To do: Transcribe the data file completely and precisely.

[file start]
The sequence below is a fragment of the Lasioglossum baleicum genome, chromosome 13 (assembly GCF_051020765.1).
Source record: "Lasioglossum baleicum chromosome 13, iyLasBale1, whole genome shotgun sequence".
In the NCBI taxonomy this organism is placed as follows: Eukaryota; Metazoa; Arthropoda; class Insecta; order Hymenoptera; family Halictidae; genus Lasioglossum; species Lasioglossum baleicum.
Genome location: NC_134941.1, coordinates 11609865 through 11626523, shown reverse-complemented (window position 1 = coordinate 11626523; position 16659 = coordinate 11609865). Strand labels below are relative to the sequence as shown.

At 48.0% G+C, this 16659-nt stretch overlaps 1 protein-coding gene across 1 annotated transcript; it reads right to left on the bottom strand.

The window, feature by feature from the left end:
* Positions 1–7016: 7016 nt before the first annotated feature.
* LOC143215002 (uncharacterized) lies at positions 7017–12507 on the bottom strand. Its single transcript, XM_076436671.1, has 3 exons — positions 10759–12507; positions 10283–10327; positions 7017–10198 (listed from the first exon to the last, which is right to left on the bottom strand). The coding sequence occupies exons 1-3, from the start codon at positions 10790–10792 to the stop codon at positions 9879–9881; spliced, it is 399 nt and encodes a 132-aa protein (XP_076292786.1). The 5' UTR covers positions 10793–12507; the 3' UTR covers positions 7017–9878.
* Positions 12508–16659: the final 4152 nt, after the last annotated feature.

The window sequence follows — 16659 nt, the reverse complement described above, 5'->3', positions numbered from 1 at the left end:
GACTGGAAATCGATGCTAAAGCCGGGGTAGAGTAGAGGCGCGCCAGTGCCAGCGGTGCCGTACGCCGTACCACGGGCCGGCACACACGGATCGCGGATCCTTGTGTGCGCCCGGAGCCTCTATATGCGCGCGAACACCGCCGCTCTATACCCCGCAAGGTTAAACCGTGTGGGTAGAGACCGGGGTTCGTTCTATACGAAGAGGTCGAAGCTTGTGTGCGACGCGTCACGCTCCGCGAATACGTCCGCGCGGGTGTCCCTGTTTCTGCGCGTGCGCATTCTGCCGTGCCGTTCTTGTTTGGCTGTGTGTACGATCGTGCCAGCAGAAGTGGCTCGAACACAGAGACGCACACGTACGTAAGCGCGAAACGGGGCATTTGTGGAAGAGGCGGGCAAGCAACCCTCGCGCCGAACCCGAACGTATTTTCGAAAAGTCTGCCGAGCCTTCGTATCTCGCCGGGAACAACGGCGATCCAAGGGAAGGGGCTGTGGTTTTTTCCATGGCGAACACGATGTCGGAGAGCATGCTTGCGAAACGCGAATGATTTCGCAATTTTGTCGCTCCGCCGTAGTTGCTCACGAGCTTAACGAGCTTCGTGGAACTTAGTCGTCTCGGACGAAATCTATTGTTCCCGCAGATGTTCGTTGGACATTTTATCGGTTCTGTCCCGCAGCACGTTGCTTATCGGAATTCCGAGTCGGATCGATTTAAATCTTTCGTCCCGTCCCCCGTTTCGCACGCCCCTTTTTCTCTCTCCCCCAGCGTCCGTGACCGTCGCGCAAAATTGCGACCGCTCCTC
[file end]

The sequence below is a fragment of the Lasioglossum baleicum genome, chromosome 13 (assembly GCF_051020765.1).
Source record: "Lasioglossum baleicum chromosome 13, iyLasBale1, whole genome shotgun sequence".
In the NCBI taxonomy this organism is placed as follows: Eukaryota; Metazoa; Arthropoda; class Insecta; order Hymenoptera; family Halictidae; genus Lasioglossum; species Lasioglossum baleicum.
Genome location: NC_134941.1, coordinates 11609865 through 11626523, shown reverse-complemented (window position 1 = coordinate 11626523; position 16659 = coordinate 11609865). Strand labels below are relative to the sequence as shown.

At 48.0% G+C, this 16659-nt stretch overlaps 1 protein-coding gene across 1 annotated transcript; it reads right to left on the bottom strand.

The window, feature by feature from the left end:
* Positions 1–7016: 7016 nt before the first annotated feature.
* LOC143215002 (uncharacterized) lies at positions 7017–12507 on the bottom strand. Its single transcript, XM_076436671.1, has 3 exons — positions 10759–12507; positions 10283–10327; positions 7017–10198 (listed from the first exon to the last, which is right to left on the bottom strand). The coding sequence occupies exons 1-3, from the start codon at positions 10790–10792 to the stop codon at positions 9879–9881; spliced, it is 399 nt and encodes a 132-aa protein (XP_076292786.1). The 5' UTR covers positions 10793–12507; the 3' UTR covers positions 7017–9878.
* Positions 12508–16659: the final 4152 nt, after the last annotated feature.

The window sequence follows — 16659 nt, the reverse complement described above, 5'->3', positions numbered from 1 at the left end:
GACTGGAAATCGATGCTAAAGCCGGGGTAGAGTAGAGGCGCGCCAGTGCCAGCGGTGCCGTACGCCGTACCACGGGCCGGCACACACGGATCGCGGATCCTTGTGTGCGCCCGGAGCCTCTATATGCGCGCGAACACCGCCGCTCTATACCCCGCAAGGTTAAACCGTGTGGGTAGAGACCGGGGTTCGTTCTATACGAAGAGGTCGAAGCTTGTGTGCGACGCGTCACGCTCCGCGAATACGTCCGCGCGGGTGTCCCTGTTTCTGCGCGTGCGCATTCTGCCGTGCCGTTCTTGTTTGGCTGTGTGTACGATCGTGCCAGCAGAAGTGGCTCGAACACAGAGACGCACACGTACGTAAGCGCGAAACGGGGCATTTGTGGAAGAGGCGGGCAAGCAACCCTCGCGCCGAACCCGAACGTATTTTCGAAAAGTCTGCCGAGCCTTCGTATCTCGCCGGGAACAACGGCGATCCAAGGGAAGGGGCTGTGGTTTTTTCCATGGCGAACACGATGTCGGAGAGCATGCTTGCGAAACGCGAATGATTTCGCAATTTTGTCGCTCCGCCGTAGTTGCTCACGAGCTTAACGAGCTTCGTGGAACTTAGTCGTCTCGGACGAAATCTATTGTTCCCGCAGATGTTCGTTGGACATTTTATCGGTTCTGTCCCGCAGCACGTTGCTTATCGGAATTCCGAGTCGGATCGATTTAAATCTTTCGTCCCGTCCCCCGTTTCGCACGCCCCTTTTTCTCTCTCCCCCAGCGTCCGTGACCGTCGCGCAAAATTGCGACCGCTCCTC